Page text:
Pokemon Go has already become an overnight Internet sensation, catching the public in a whirlwind of market predictions, memes, satirical articles, and the story about the user who walked off a cliff. But Pokemon Go will no doubt be bigger than a week-long Facebook news headline. There will be longer term effects that many people haven’t begun to think about yet.
Firstly, the safety issue. This has already made headlines time and time again. Someone fell into a hole and broke both of their legs. Then two people walked off a pier and fell into the lake trying to catch a water Pokemon1. Two more people walked off a cliff 2. Highway signs now read “No Pokemon Go while driving” and kids bike around with their phones zip tied to their handlebars3. The solution? Pokemon Go Plus, a wearable device, synced to your smartphone, that vibrates and lights up when you’re near a Pokemon. Release date predictions have it coming out as early as July 31 and people have already started pre-ordering from Gamestop4. The effect? Nintendo’s stock doubled within a few weeks of Pokemon Go being released. Now it’s fallen more than 10% as market analysts point out that Nintendo doesn’t receive as much direct profit as one might think – it could be overvalued5. Nintendo has to share with others involved in the project, most notably Niantic, the developer6. Pokemon Go Plus sales are expected to increase Nintendo’s (direct) revenue, however, so it could end up being the boost Nintendo needs5.
Due to its wild popularity, there have been a number of bugs and server crashes. Each time a new region launches Pokemon Go, servers go down around the world. More recently, they’ve gone down unexpectedly for no discernable reason. The most frustrating part for the hopelessly addicted users is the lack of explanation from either company7. There’s also been some social media venting from parents who’ve watched their children’s phone bills skyrocket because going over on your monthly data is worth it to catch Pikachu. The effect? More infrastructure is needed to support this type of game. If augmented reality catches on (and I think most people would agree that it has), app developers and cell phone providers are going to have to step their game up8.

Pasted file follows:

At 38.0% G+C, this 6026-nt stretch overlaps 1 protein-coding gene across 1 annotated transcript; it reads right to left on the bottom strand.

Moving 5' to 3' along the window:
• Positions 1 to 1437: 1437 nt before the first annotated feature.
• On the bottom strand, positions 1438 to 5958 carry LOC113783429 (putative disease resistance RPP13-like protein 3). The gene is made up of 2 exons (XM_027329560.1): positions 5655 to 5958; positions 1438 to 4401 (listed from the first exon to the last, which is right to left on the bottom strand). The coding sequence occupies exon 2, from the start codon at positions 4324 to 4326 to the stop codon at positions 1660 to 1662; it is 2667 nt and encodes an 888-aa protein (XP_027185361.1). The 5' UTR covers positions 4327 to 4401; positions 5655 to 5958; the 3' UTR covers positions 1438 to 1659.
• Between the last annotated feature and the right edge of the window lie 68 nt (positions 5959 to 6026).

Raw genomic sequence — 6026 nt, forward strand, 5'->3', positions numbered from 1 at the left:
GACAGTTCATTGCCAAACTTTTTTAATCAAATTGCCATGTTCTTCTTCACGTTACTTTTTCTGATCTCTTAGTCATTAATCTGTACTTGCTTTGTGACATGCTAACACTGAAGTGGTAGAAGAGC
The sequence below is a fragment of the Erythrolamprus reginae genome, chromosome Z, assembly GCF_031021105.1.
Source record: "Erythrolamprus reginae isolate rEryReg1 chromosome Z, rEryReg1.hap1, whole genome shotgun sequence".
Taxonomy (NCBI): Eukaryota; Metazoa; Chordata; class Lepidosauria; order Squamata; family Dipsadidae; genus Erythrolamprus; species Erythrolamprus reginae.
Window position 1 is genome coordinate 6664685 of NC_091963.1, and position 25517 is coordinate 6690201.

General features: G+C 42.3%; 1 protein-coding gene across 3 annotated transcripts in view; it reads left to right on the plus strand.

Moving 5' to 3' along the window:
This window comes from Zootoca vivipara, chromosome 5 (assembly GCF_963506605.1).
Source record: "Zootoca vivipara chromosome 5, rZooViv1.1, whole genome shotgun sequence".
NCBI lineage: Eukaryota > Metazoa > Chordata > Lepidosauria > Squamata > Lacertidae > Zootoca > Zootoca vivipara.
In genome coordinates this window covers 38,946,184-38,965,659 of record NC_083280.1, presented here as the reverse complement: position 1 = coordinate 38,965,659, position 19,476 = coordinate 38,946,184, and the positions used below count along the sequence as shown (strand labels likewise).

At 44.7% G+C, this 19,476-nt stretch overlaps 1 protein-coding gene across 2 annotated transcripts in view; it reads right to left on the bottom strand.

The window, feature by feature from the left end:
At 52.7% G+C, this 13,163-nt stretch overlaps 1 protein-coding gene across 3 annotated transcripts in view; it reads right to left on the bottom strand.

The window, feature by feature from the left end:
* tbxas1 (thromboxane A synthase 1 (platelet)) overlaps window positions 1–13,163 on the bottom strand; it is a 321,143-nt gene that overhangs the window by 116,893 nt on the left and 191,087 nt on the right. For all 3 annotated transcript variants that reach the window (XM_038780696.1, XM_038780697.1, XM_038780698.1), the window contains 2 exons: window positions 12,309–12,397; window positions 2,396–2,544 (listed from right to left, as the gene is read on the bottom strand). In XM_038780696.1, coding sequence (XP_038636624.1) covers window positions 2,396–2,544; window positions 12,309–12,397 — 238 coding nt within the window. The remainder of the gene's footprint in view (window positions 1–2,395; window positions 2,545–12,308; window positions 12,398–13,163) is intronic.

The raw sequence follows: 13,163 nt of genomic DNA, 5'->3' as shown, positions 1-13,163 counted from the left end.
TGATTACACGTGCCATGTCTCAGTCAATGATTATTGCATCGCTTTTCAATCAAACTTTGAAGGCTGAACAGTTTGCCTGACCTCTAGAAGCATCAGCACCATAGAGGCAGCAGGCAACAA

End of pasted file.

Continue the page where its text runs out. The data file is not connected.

Another big upset caused by Pokemon Go is the privacy settings. Nintendo has access to an enormous amount of users’ personal information. Initially, the app requested access to your entire Google account, meaning search history, Gmail, and Google Drive documents – way beyond what’s necessary to play. This was deemed an “erroneous” request by Niantic and has since been removed9. Additionally, the game has to track players’ movements (understandably) and can predict where users will go next. Users can also see where other users are. Aside from a few privacy and safety complaints though, Nintendo and Niantic have struck gold. Personal data is worth a fortune10. Ever notice that when you search for flights or hotels all you see is Expedia ads for the next 3 months? Companies like Google and Facebook track your activity, interpret what you like, and use that knowledge to sell targeted ad space and information. If you’re curious to see how uninteresting and worthless your browsing habits are to advertisers check out the Financial Times personal data calculator. I’m worth about 17 cents.